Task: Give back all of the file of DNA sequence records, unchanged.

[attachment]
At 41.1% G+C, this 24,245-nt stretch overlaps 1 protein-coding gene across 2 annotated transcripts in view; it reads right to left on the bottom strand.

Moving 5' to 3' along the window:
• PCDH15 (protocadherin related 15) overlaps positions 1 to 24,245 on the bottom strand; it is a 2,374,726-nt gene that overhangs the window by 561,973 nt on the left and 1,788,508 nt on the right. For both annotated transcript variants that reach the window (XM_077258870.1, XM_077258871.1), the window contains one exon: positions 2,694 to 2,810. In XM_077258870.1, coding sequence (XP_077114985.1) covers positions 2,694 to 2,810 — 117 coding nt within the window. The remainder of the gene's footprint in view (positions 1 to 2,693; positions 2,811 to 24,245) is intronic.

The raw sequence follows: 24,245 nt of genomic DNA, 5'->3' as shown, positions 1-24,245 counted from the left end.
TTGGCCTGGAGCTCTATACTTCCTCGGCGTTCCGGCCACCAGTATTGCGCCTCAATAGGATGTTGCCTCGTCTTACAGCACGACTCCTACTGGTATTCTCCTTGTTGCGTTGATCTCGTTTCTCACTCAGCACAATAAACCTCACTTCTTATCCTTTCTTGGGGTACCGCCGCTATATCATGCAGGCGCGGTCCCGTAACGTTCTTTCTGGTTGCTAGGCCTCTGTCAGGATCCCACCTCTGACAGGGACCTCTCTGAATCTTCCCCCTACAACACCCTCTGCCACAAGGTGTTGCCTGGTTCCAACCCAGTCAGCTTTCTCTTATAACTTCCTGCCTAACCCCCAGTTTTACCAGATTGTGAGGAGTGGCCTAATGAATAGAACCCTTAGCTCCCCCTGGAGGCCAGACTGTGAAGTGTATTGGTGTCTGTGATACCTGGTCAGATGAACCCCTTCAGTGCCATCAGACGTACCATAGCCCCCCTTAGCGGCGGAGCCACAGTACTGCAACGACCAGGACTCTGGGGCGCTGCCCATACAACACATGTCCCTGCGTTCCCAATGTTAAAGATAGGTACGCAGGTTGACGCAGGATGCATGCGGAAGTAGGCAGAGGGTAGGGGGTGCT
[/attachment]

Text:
At 41.1% G+C, this 24,245-nt stretch overlaps 1 protein-coding gene across 2 annotated transcripts in view; it reads right to left on the bottom strand.

Moving 5' to 3' along the window:
• PCDH15 (protocadherin related 15) overlaps positions 1 to 24,245 on the bottom strand; it is a 2,374,726-nt gene that overhangs the window by 561,973 nt on the left and 1,788,508 nt on the right. For both annotated transcript variants that reach the window (XM_077258870.1, XM_077258871.1), the window contains one exon: positions 2,694 to 2,810. In XM_077258870.1, coding sequence (XP_077114985.1) covers positions 2,694 to 2,810 — 117 coding nt within the window. The remainder of the gene's footprint in view (positions 1 to 2,693; positions 2,811 to 24,245) is intronic.

The raw sequence follows: 24,245 nt of genomic DNA, 5'->3' as shown, positions 1-24,245 counted from the left end.
TTGGCCTGGAGCTCTATACTTCCTCGGCGTTCCGGCCACCAGTATTGCGCCTCAATAGGATGTTGCCTCGTCTTACAGCACGACTCCTACTGGTATTCTCCTTGTTGCGTTGATCTCGTTTCTCACTCAGCACAATAAACCTCACTTCTTATCCTTTCTTGGGGTACCGCCGCTATATCATGCAGGCGCGGTCCCGTAACGTTCTTTCTGGTTGCTAGGCCTCTGTCAGGATCCCACCTCTGACAGGGACCTCTCTGAATCTTCCCCCTACAACACCCTCTGCCACAAGGTGTTGCCTGGTTCCAACCCAGTCAGCTTTCTCTTATAACTTCCTGCCTAACCCCCAGTTTTACCAGATTGTGAGGAGTGGCCTAATGAATAGAACCCTTAGCTCCCCCTGGAGGCCAGACTGTGAAGTGTATTGGTGTCTGTGATACCTGGTCAGATGAACCCCTTCAGTGCCATCAGACGTACCATAGCCCCCCTTAGCGGCGGAGCCACAGTACTGCAACGACCAGGACTCTGGGGCGCTGCCCATACAACACATGTCCCTGCGTTCCCAATGTTAAAGATAGGTACGCAGGTTGACGCAGGATGCATGCGGAAGTAGGCAGAGGGTAGGGGGTGCT